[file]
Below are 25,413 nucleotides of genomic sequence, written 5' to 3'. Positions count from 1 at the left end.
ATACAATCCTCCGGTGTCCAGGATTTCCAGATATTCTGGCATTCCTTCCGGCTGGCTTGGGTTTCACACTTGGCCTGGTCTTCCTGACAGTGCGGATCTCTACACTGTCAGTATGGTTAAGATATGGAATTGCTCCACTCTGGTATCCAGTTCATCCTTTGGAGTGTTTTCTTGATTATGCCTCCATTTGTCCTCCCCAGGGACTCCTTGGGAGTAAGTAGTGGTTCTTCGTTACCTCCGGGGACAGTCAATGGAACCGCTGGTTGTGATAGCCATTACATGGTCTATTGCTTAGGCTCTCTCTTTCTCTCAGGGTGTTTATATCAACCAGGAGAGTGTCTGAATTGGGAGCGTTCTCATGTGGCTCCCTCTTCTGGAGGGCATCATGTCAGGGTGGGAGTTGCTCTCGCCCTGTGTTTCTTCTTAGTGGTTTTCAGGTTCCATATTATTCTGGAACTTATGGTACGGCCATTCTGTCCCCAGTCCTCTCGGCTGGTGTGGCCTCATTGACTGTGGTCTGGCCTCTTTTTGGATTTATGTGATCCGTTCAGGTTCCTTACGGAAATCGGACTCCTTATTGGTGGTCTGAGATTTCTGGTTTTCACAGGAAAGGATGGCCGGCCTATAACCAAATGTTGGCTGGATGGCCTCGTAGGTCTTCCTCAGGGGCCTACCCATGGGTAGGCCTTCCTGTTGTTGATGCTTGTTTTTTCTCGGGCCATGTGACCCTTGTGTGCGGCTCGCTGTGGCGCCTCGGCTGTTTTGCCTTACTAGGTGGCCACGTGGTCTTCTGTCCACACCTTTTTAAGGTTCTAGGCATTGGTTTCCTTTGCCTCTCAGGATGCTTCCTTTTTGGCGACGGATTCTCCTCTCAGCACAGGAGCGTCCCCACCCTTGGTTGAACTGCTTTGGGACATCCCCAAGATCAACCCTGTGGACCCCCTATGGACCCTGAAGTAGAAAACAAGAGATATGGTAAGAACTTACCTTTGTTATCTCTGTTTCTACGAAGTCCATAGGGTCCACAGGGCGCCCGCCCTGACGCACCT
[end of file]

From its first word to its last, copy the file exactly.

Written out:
Below are 25,413 nucleotides of genomic sequence, written 5' to 3'. Positions count from 1 at the left end.
ATACAATCCTCCGGTGTCCAGGATTTCCAGATATTCTGGCATTCCTTCCGGCTGGCTTGGGTTTCACACTTGGCCTGGTCTTCCTGACAGTGCGGATCTCTACACTGTCAGTATGGTTAAGATATGGAATTGCTCCACTCTGGTATCCAGTTCATCCTTTGGAGTGTTTTCTTGATTATGCCTCCATTTGTCCTCCCCAGGGACTCCTTGGGAGTAAGTAGTGGTTCTTCGTTACCTCCGGGGACAGTCAATGGAACCGCTGGTTGTGATAGCCATTACATGGTCTATTGCTTAGGCTCTCTCTTTCTCTCAGGGTGTTTATATCAACCAGGAGAGTGTCTGAATTGGGAGCGTTCTCATGTGGCTCCCTCTTCTGGAGGGCATCATGTCAGGGTGGGAGTTGCTCTCGCCCTGTGTTTCTTCTTAGTGGTTTTCAGGTTCCATATTATTCTGGAACTTATGGTACGGCCATTCTGTCCCCAGTCCTCTCGGCTGGTGTGGCCTCATTGACTGTGGTCTGGCCTCTTTTTGGATTTATGTGATCCGTTCAGGTTCCTTACGGAAATCGGACTCCTTATTGGTGGTCTGAGATTTCTGGTTTTCACAGGAAAGGATGGCCGGCCTATAACCAAATGTTGGCTGGATGGCCTCGTAGGTCTTCCTCAGGGGCCTACCCATGGGTAGGCCTTCCTGTTGTTGATGCTTGTTTTTTCTCGGGCCATGTGACCCTTGTGTGCGGCTCGCTGTGGCGCCTCGGCTGTTTTGCCTTACTAGGTGGCCACGTGGTCTTCTGTCCACACCTTTTTAAGGTTCTAGGCATTGGTTTCCTTTGCCTCTCAGGATGCTTCCTTTTTGGCGACGGATTCTCCTCTCAGCACAGGAGCGTCCCCACCCTTGGTTGAACTGCTTTGGGACATCCCCAAGATCAACCCTGTGGACCCCCTATGGACCCTGAAGTAGAAAACAAGAGATATGGTAAGAACTTACCTTTGTTATCTCTGTTTCTACGAAGTCCATAGGGTCCACAGGGCGCCCGCCCTGACGCACCT